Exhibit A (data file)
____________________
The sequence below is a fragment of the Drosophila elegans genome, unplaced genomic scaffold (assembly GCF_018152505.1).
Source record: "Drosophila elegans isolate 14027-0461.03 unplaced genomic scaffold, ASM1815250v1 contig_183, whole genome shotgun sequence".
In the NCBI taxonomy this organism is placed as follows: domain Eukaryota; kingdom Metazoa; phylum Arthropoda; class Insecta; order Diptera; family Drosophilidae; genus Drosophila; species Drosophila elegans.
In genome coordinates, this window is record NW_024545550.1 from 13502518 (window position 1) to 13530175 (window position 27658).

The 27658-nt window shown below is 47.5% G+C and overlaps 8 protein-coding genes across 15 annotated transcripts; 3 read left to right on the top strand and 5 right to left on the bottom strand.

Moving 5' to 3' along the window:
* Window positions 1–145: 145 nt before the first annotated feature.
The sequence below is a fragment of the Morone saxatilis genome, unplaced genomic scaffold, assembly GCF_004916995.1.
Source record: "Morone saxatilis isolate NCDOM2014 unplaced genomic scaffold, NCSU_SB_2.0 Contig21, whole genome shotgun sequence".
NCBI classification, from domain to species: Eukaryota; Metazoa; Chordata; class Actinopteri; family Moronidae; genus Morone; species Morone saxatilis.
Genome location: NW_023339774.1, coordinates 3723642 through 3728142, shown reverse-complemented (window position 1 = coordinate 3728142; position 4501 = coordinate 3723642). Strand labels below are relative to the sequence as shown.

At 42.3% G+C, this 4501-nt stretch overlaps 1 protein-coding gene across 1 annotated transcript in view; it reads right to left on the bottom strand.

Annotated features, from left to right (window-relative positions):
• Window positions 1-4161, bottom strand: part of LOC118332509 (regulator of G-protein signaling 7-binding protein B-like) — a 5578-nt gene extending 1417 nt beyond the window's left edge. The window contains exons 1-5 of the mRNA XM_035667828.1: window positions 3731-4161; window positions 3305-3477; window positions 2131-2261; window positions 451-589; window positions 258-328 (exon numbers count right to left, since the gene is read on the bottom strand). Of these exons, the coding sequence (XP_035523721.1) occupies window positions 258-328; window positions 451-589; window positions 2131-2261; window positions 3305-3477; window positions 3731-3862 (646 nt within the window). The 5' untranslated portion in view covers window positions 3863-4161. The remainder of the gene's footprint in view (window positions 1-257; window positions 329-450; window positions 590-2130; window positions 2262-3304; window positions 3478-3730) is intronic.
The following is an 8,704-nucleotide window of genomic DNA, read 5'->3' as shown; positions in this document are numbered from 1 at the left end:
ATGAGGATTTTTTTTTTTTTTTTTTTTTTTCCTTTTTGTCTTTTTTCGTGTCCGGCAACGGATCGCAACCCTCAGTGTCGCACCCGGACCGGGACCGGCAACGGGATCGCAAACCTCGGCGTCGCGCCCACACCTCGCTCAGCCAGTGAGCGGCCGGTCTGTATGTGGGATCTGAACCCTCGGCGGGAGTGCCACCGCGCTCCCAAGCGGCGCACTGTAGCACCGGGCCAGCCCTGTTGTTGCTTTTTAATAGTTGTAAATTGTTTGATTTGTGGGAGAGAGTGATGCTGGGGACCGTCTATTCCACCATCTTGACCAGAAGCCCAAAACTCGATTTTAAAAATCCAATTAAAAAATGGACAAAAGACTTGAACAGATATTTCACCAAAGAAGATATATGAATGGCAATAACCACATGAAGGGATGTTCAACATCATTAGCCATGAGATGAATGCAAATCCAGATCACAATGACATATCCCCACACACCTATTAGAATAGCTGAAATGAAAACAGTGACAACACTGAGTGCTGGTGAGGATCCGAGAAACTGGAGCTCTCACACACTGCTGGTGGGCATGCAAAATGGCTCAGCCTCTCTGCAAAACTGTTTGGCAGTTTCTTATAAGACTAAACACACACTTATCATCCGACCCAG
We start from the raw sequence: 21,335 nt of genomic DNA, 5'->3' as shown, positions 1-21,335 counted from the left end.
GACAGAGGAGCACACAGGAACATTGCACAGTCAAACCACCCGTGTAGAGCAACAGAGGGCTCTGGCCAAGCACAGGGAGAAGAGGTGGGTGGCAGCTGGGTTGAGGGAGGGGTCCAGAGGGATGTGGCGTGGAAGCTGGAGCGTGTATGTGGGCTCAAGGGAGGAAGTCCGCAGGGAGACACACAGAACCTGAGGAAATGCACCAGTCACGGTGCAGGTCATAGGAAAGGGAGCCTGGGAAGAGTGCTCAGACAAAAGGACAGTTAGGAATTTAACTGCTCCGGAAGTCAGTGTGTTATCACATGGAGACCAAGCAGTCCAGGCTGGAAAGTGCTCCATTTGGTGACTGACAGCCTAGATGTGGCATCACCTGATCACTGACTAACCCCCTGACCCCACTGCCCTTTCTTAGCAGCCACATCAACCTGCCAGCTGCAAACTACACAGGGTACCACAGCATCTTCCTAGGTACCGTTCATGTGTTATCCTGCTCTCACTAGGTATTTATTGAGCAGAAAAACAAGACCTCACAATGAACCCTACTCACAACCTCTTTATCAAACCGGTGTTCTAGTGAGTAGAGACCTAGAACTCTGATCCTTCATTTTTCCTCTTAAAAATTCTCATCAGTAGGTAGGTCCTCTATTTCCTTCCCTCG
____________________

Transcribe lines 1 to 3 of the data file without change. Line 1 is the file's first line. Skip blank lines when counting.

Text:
The sequence below is a fragment of the Drosophila elegans genome, unplaced genomic scaffold (assembly GCF_018152505.1).
Source record: "Drosophila elegans isolate 14027-0461.03 unplaced genomic scaffold, ASM1815250v1 contig_183, whole genome shotgun sequence".
In the NCBI taxonomy this organism is placed as follows: domain Eukaryota; kingdom Metazoa; phylum Arthropoda; class Insecta; order Diptera; family Drosophilidae; genus Drosophila; species Drosophila elegans.